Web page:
In the matter of Commission des normes du travail v. Compagnie
d'assurances Standard Life du Canada1, the Court of
Québec had to decide whether an employer could file a
counterclaim against an employee in proceedings in which
Quebec's Labour Standards Commission2 (the
"Commission") was suing the employer on behalf of the
employee. It should be noted that the majority of the Court' of
Québec's previous decisions were to the effect that it
could not, despite the fact that the Court of Appeal had previously
suggested that an employer could do so.
The facts are as follows. Following the termination of her
employment, the employee filed a complaint before the Commission
because the employer refused to pay her $2,301 for unpaid vacation
days. The employer maintained that it owed her nothing, as the
employee had received salary advances of more than $5,000 and had
signed an undertaking to repay that amount, which she had not
fulfilled. The employer accordingly set off the amount due by the
employee from the amount it owed her, resulting in a balance in its
favour of $2,589.93, for which it filed a counterclaimed against
The Commission filed a motion to dismiss the counterclaim filed
by the employer on the grounds that (i) the Labour Standards Act,
(ii) the majority of the case law from the Court of Québec
did not permit employer's to file counterclaims against their
former employees in cases like the present one and (iii) the
employee's undertaking to repay the salary advances did not
allow the employer to exercise its right of set off. In addition to
the foregoing, the Commission maintained that it was not possible
for the employer to claim the excess amount it was owed by the
employee in a counterclaim, as the principal action was instituted
by the Commission, a separate party, and not by the employee. As
the employee was not party to the proceedings it argued that a
counterclaim was not possible.
The Court of Québec rejected the Commission's
arguments and allowed the employer to make its defence and
counterclaim against the employee in a single proceeding. It held
that the defence of set off is a principle recognized by the
courts, and because the employer was entitled to invoke against the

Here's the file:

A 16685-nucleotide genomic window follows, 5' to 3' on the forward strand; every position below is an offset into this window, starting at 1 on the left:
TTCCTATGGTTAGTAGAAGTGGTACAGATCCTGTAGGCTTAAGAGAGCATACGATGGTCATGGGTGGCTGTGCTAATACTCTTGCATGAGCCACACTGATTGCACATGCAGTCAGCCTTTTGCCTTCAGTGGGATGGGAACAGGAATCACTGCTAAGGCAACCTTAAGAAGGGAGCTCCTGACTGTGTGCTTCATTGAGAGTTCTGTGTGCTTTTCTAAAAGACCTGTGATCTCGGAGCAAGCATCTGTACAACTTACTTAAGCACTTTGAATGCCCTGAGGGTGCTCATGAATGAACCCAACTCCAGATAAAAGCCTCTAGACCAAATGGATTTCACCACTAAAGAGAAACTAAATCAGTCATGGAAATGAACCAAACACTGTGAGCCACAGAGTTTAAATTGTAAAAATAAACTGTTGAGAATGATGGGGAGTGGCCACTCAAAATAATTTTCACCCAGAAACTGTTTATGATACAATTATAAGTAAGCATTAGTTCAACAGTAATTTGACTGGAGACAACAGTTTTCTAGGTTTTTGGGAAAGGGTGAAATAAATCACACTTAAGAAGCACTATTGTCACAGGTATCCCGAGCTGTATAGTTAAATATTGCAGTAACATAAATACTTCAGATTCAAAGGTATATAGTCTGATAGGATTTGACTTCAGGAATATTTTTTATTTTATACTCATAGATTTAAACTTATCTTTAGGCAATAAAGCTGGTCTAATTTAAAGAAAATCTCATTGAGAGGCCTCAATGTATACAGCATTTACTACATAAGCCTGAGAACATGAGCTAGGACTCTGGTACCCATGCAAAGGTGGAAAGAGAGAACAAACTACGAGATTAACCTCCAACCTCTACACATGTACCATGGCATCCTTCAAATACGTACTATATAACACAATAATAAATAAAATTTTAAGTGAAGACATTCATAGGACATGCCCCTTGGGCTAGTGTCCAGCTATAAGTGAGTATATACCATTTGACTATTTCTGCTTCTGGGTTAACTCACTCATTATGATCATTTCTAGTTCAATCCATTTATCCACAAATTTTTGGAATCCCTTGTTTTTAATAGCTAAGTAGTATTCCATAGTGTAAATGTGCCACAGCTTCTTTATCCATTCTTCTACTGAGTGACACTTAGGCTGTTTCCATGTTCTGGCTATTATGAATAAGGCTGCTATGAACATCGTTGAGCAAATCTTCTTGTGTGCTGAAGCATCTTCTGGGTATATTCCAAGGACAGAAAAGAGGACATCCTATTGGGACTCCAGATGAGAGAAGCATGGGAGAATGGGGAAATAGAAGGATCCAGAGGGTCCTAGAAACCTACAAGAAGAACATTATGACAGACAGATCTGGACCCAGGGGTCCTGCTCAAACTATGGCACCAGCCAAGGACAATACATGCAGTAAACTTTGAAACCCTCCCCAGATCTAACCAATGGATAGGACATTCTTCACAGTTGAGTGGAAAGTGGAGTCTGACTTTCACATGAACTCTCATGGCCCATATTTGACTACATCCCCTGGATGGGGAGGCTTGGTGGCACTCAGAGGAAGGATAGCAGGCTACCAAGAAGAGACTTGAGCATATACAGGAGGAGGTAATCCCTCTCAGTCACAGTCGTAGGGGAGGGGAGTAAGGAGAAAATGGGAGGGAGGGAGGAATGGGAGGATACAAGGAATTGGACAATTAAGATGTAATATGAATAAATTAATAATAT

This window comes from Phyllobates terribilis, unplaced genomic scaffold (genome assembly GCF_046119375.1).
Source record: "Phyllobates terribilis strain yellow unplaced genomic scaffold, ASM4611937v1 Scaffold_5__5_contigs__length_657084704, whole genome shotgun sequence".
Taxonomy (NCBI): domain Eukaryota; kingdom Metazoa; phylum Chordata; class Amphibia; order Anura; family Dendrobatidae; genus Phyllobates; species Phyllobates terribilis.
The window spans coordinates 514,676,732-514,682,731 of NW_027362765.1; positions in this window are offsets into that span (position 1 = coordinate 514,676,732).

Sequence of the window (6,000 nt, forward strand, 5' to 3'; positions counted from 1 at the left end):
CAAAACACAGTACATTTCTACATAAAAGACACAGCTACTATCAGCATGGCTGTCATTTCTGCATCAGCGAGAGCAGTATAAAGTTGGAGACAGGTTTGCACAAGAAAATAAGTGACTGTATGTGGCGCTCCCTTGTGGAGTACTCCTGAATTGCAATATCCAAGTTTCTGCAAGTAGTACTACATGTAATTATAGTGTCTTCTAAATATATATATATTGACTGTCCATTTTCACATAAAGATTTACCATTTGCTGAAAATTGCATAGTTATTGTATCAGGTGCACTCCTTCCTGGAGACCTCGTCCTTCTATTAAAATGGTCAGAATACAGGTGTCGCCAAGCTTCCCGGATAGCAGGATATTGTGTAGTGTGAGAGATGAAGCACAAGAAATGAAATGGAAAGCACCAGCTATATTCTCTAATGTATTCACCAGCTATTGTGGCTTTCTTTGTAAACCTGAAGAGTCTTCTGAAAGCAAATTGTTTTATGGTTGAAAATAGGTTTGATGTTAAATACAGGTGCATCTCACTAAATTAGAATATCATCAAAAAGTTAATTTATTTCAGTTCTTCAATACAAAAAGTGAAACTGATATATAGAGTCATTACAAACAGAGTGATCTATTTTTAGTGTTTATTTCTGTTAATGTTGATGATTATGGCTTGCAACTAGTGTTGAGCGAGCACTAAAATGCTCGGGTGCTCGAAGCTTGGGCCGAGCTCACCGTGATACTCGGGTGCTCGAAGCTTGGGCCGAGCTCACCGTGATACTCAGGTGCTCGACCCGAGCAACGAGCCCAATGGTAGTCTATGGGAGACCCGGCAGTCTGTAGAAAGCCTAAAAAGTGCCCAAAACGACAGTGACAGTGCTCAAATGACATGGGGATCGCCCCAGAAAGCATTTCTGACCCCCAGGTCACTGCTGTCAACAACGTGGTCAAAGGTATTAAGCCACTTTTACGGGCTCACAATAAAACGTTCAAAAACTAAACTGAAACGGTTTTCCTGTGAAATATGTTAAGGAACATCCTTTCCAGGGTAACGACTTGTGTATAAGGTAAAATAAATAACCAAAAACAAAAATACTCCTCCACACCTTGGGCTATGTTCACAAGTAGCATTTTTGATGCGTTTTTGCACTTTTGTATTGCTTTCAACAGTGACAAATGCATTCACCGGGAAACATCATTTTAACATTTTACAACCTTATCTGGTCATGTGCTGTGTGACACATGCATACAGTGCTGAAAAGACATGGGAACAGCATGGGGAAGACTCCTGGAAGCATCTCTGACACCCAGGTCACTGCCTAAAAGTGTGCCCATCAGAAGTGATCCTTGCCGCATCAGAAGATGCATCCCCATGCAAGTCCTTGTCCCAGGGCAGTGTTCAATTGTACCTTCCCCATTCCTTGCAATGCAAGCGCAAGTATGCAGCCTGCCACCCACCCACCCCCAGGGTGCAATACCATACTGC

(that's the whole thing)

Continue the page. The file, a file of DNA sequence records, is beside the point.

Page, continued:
Commission any ground of defence it had against the employee, it
could file a counterclaim for the excess amount it was owed by the
employee for salary advances that had not been repaid by same.
The Court of Québec also pointed out that it was bound to
respect the principle of proportionality set forth in the Code of
Civil Procedure. Given the small amount at stake, the Court felt
that it would be inappropriate to oblige the employer to institute
a separate proceeding against the employee in order to claim the
excess amount it was owed and that it would be preferable to have
all the litigious issues between the parties dealt with in a single
It is thus distinctly possible that, pursuant to the action
instituted by the Commission against the employer, it will
ultimately be the employee who is ordered to pay damages and
interest to the employer.
1 2014 QCCQ 4523
2 The Commission des normes du travail
The content of this article is intended to provide a general
guide to the subject matter. Specialist advice should be sought
about your specific circumstances.
To print this article, all you need is to be registered on Mondaq.com.
Click to Login as an existing user or Register so you can print this article.
Unfortunately, reasonable accommodation for employees in the workplace continues to be the source of significant litigation and even today we continue to see outrageous examples of employers behaving badly.
We are now beginning to see reported cases involving charges and subsequent fines laid against employers for failing to provide information, instruction and supervision to protect a worker from workplace violence.
On October 13, 2016, the Supreme Court of Canada denied leave to appeal an Ontario Court of Appeal decision which ordered an employer to pay a former employee 37 months of salary and benefits following termination.
Register for Access and our Free Biweekly Alert for
This service is completely free. Access 250,000 archived articles from 100+ countries and get a personalised email twice a week covering developments (and yes, our lawyers like to think you’ve read our Disclaimer).